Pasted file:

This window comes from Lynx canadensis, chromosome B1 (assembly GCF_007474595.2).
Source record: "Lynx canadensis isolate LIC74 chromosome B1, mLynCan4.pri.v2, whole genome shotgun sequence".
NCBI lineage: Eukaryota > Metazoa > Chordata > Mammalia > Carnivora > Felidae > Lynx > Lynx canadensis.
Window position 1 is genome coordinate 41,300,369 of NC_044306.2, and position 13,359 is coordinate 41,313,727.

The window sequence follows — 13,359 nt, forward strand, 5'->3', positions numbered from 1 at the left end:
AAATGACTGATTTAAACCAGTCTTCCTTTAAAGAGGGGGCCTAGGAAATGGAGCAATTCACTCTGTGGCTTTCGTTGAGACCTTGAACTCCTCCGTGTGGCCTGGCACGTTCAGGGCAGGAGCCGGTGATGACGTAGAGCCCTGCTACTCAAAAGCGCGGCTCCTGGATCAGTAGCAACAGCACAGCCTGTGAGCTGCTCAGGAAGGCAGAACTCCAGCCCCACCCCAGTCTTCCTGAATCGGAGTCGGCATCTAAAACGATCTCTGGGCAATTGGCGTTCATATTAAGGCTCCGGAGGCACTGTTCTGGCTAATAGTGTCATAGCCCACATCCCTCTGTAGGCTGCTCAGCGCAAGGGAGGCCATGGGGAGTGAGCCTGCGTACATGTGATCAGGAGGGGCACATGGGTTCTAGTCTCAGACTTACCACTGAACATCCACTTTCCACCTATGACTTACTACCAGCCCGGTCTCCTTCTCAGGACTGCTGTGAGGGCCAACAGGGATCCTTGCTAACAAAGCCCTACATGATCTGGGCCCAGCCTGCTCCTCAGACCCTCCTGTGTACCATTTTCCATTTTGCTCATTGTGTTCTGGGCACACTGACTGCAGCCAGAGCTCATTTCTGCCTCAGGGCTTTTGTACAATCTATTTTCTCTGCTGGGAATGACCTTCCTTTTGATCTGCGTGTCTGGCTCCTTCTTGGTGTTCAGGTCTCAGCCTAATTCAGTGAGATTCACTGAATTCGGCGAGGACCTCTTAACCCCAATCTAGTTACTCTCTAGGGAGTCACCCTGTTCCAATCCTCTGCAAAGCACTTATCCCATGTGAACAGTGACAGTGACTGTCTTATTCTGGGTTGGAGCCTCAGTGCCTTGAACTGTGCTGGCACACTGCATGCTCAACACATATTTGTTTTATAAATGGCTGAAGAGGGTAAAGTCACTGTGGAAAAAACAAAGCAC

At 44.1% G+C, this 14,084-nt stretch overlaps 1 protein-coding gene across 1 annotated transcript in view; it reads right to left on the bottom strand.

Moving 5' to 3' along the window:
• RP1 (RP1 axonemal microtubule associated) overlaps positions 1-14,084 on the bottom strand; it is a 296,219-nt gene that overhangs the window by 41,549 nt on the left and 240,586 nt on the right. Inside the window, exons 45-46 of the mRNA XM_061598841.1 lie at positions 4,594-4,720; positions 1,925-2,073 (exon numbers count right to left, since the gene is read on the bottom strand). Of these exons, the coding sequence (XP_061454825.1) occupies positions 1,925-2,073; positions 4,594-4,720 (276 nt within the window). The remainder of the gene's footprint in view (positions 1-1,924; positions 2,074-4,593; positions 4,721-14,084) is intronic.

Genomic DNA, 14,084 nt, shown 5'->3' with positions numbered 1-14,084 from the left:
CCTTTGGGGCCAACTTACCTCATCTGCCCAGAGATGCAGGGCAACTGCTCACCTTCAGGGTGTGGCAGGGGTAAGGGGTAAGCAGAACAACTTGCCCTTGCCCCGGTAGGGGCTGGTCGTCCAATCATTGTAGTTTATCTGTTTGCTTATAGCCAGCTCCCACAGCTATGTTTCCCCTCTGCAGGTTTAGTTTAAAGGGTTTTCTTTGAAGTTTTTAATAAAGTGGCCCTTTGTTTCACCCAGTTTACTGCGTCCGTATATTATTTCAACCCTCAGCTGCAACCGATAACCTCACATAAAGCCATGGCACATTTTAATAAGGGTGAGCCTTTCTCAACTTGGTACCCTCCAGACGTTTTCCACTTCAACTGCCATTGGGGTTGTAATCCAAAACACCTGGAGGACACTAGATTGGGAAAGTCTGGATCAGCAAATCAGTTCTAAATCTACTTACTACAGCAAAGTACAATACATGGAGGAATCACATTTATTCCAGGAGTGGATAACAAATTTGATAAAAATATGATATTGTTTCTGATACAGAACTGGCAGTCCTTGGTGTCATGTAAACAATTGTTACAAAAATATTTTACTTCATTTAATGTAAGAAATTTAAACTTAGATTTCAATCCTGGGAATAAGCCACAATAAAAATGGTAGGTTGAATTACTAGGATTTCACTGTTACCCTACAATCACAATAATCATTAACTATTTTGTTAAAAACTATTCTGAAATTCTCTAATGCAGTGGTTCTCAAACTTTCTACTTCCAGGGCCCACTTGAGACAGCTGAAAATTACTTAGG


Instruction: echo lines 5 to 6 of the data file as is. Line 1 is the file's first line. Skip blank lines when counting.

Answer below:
The window sequence follows — 13,359 nt, forward strand, 5'->3', positions numbered from 1 at the left end:
AAATGACTGATTTAAACCAGTCTTCCTTTAAAGAGGGGGCCTAGGAAATGGAGCAATTCACTCTGTGGCTTTCGTTGAGACCTTGAACTCCTCCGTGTGGCCTGGCACGTTCAGGGCAGGAGCCGGTGATGACGTAGAGCCCTGCTACTCAAAAGCGCGGCTCCTGGATCAGTAGCAACAGCACAGCCTGTGAGCTGCTCAGGAAGGCAGAACTCCAGCCCCACCCCAGTCTTCCTGAATCGGAGTCGGCATCTAAAACGATCTCTGGGCAATTGGCGTTCATATTAAGGCTCCGGAGGCACTGTTCTGGCTAATAGTGTCATAGCCCACATCCCTCTGTAGGCTGCTCAGCGCAAGGGAGGCCATGGGGAGTGAGCCTGCGTACATGTGATCAGGAGGGGCACATGGGTTCTAGTCTCAGACTTACCACTGAACATCCACTTTCCACCTATGACTTACTACCAGCCCGGTCTCCTTCTCAGGACTGCTGTGAGGGCCAACAGGGATCCTTGCTAACAAAGCCCTACATGATCTGGGCCCAGCCTGCTCCTCAGACCCTCCTGTGTACCATTTTCCATTTTGCTCATTGTGTTCTGGGCACACTGACTGCAGCCAGAGCTCATTTCTGCCTCAGGGCTTTTGTACAATCTATTTTCTCTGCTGGGAATGACCTTCCTTTTGATCTGCGTGTCTGGCTCCTTCTTGGTGTTCAGGTCTCAGCCTAATTCAGTGAGATTCACTGAATTCGGCGAGGACCTCTTAACCCCAATCTAGTTACTCTCTAGGGAGTCACCCTGTTCCAATCCTCTGCAAAGCACTTATCCCATGTGAACAGTGACAGTGACTGTCTTATTCTGGGTTGGAGCCTCAGTGCCTTGAACTGTGCTGGCACACTGCATGCTCAACACATATTTGTTTTATAAATGGCTGAAGAGGGTAAAGTCACTGTGGAAAAAACAAAGCAC